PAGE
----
- Supported by Wildlife Asia, the PARDICOLOR Creative Arts Fund subsidizes artists producing works that highlight environmental issues in Southeast Asia.
- The arts initiative is intended to complement conservation work in locations like Salween Peace Park in Myanmar and Indonesia’s Leuser Ecosystem.
- “If we can only create what we can imagine, then art and ideas are an integral part of creating an Earth that is sustainable and thriving with biodiversity,” says Pardicolor founder Demelza Stokes.
Creativity is vital for the development of innovative solutions to conservation conundrums.
The daunting challenges of restoring ecosystems, curbing biodiversity loss and halting deforestation require a continuous stream of new ideas. While practical solutions are paramount, creative art can be pivotal to building support and understanding for conservation efforts. Art confronts environmental issues, challenges conventional approaches and provides a conceptual space to reimagine a better future.
Nowhere in the world is the need for novel approaches more evident than in Southeast Asia, which has suffered devastating habitat loss over the past 30 years, bringing many endemic species to the brink of extinction.
This was the impetus for the PARDICOLOR Creative Arts Fund, launched by Wildlife Asia in April 2020 to provide artists in Southeast Asia with financial support to produce works that highlight wildlife, biodiversity, the environment and society.
The project is the brainchild of Demelza Stokes, a project manager for Wildlife Asia and a self-confessed interdisciplinarian. She says she wants the arts initiative to complement the practical conservation work of Wildlife Asia in locations including Salween Peace Park in Karen state, Myanmar, and in the Leuser Ecosystem in Sumatra, Indonesia.
“I think as wildlife conservationists it’s really important to try to understand how the societies and communities in which we work view wildlife, biodiversity, the environment and society,” Stokes told Mongabay. “And art, or supporting the production of it, is a good way to do this.”
So far, the project has subsidized nine artists and collectives from Thailand, Laos, Myanmar, Malaysia and the Philippines. Their work features an assortment of styles and subjects as diverse as invertebrate illustrations and frog soundscapes in Metropolitan Manila.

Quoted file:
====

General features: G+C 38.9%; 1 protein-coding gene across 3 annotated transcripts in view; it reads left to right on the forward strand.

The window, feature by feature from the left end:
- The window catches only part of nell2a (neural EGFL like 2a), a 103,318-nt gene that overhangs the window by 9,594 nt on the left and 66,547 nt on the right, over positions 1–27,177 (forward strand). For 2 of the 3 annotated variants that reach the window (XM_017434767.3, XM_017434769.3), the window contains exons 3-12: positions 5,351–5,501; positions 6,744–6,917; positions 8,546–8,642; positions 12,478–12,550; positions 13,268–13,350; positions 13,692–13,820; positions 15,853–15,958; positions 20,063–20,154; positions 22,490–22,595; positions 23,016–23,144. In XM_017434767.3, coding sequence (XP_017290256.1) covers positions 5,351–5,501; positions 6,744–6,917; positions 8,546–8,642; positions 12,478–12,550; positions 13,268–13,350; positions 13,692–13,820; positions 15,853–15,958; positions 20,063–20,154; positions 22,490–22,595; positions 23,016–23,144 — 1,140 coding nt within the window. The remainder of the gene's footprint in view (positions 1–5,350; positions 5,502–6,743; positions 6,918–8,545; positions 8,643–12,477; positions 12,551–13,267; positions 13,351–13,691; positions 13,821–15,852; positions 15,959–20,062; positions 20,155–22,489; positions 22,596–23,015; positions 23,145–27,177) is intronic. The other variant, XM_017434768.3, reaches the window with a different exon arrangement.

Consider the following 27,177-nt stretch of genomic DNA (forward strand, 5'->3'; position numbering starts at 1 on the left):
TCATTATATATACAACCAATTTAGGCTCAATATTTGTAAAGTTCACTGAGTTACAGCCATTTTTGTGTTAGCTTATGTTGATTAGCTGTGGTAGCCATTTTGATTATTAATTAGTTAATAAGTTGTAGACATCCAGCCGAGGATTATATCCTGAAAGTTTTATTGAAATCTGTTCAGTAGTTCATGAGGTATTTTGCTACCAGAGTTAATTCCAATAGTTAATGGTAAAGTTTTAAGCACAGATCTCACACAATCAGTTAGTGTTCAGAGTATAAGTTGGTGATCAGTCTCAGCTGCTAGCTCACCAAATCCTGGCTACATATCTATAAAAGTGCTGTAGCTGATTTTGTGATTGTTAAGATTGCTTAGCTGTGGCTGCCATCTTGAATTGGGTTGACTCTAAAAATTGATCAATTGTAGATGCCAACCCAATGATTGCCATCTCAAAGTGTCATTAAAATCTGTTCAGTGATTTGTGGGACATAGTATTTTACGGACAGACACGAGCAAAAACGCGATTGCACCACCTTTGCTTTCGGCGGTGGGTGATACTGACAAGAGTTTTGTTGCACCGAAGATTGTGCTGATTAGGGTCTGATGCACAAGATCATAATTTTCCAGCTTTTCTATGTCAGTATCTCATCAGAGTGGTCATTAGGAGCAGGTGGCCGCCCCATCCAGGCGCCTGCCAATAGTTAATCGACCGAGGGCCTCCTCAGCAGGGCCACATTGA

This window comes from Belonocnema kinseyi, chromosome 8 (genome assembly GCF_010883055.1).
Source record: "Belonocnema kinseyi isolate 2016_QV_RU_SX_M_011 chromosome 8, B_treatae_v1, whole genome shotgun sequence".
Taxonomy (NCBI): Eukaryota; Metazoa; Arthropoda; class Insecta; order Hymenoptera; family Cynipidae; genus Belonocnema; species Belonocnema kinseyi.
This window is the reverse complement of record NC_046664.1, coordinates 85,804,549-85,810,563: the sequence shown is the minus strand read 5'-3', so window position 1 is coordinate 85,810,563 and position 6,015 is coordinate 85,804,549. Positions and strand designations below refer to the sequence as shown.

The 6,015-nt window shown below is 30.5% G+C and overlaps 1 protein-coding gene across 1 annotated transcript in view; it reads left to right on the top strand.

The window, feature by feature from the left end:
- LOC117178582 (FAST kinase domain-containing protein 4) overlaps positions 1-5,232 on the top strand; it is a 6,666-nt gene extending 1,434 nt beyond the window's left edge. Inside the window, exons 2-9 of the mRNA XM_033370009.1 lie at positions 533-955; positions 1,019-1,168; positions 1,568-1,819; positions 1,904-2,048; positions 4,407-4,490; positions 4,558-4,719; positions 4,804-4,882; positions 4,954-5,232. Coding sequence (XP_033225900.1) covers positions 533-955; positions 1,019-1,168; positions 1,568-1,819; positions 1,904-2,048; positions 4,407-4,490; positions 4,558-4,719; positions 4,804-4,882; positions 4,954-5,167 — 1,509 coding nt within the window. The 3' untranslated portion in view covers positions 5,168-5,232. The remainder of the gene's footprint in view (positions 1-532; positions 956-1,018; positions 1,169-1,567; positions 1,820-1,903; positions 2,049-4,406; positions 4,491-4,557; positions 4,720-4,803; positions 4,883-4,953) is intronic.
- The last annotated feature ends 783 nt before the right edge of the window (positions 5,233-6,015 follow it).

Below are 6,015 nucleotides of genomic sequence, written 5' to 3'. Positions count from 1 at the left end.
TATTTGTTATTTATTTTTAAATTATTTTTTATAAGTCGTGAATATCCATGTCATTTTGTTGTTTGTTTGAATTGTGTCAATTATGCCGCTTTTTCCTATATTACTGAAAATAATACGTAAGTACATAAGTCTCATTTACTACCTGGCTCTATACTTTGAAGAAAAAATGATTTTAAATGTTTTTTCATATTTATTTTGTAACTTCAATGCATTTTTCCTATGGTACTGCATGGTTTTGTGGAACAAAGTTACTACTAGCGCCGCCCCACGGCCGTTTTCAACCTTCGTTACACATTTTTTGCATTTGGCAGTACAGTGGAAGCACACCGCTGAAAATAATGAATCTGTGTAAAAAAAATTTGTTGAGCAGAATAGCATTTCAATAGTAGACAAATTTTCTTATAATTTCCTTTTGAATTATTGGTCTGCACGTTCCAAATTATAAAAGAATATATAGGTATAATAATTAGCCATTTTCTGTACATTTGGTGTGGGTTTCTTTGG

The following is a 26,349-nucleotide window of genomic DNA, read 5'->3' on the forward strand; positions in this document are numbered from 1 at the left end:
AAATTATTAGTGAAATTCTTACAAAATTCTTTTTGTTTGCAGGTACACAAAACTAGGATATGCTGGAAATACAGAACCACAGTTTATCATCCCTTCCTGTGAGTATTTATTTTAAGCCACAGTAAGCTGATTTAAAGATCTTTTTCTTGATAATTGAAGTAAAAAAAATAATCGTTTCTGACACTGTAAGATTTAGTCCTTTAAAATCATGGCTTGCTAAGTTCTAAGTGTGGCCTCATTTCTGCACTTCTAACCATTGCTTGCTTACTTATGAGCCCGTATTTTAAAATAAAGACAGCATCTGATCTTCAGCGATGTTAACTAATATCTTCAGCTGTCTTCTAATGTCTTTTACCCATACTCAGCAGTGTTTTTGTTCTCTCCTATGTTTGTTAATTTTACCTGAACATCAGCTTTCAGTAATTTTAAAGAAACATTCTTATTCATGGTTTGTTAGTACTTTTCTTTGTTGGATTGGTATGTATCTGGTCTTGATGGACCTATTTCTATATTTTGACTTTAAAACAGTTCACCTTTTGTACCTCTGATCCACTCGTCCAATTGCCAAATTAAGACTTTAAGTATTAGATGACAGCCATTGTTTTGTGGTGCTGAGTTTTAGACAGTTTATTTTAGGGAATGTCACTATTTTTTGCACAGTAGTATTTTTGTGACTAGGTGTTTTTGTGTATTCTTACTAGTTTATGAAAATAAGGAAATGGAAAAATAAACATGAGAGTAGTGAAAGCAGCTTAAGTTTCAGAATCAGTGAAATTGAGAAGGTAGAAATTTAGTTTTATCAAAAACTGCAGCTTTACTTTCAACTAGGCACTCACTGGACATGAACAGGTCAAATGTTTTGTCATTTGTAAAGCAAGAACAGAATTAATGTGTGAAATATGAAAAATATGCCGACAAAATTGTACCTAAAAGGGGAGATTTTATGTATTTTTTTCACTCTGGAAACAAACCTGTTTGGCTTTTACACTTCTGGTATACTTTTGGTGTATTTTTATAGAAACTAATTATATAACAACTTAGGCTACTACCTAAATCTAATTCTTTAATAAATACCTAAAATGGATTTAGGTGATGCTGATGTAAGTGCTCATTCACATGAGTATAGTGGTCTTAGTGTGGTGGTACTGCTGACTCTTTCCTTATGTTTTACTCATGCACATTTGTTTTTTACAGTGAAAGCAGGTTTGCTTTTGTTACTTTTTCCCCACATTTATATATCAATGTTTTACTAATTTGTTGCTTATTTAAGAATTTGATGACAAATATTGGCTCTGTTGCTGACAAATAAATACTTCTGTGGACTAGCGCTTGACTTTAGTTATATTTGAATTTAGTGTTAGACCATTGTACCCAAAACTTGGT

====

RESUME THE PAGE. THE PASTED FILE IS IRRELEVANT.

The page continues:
One project in Peninsular Malaysia engages with Indigenous Orang Asli communities to record details of traditional crafts and forest lore through zines, or independently published illustrated booklets. Wendi Sia, who writes the zines as a member of the GERIMIS ART collective, says she hopes readers will be inspired to care about nature and empathize with forest communities.
On Koh Chang Island in Thailand, Natalie Limwatana spotlights the deluge of plastic waste in the Gulf of Thailand by repurposing old fishing nets and plastic debris to create immersive sculptures of marine wildlife. She says the support of the PARDICOLOR initiative provided the fuel and inspiration to turn her vision into reality.
Limwatana says she is optimistic that art can trigger positive change in Southeast Asia, beginning at the grassroots level. “Art is about connecting with something outside of yourself; it opens people up to receive a message,” she says. “And more and more people are taking personal action for the environment. They realize that they can’t wait for things to change from above — that there isn’t time.”
This week, PARDICOLOR launches a new set of small grants for Southeast Asian artists to pursue projects that navigate one of three themes: “Art of Darkness,” “A Million Textures” and “Imagining Super Landscapes.”
Stokes says she is eager to see the visualizations of the new artists. She says the imagination of the next generation will ultimately shape the future of the region’s wildlife and ecosystems. “If we can only create what we can imagine, then art and ideas are an integral part of creating an Earth that is sustainable and thriving with biodiversity,” she says.
Disclosure: Demelza Stokes contributed reporting to Mongabay on a freelance basis in 2016-17.
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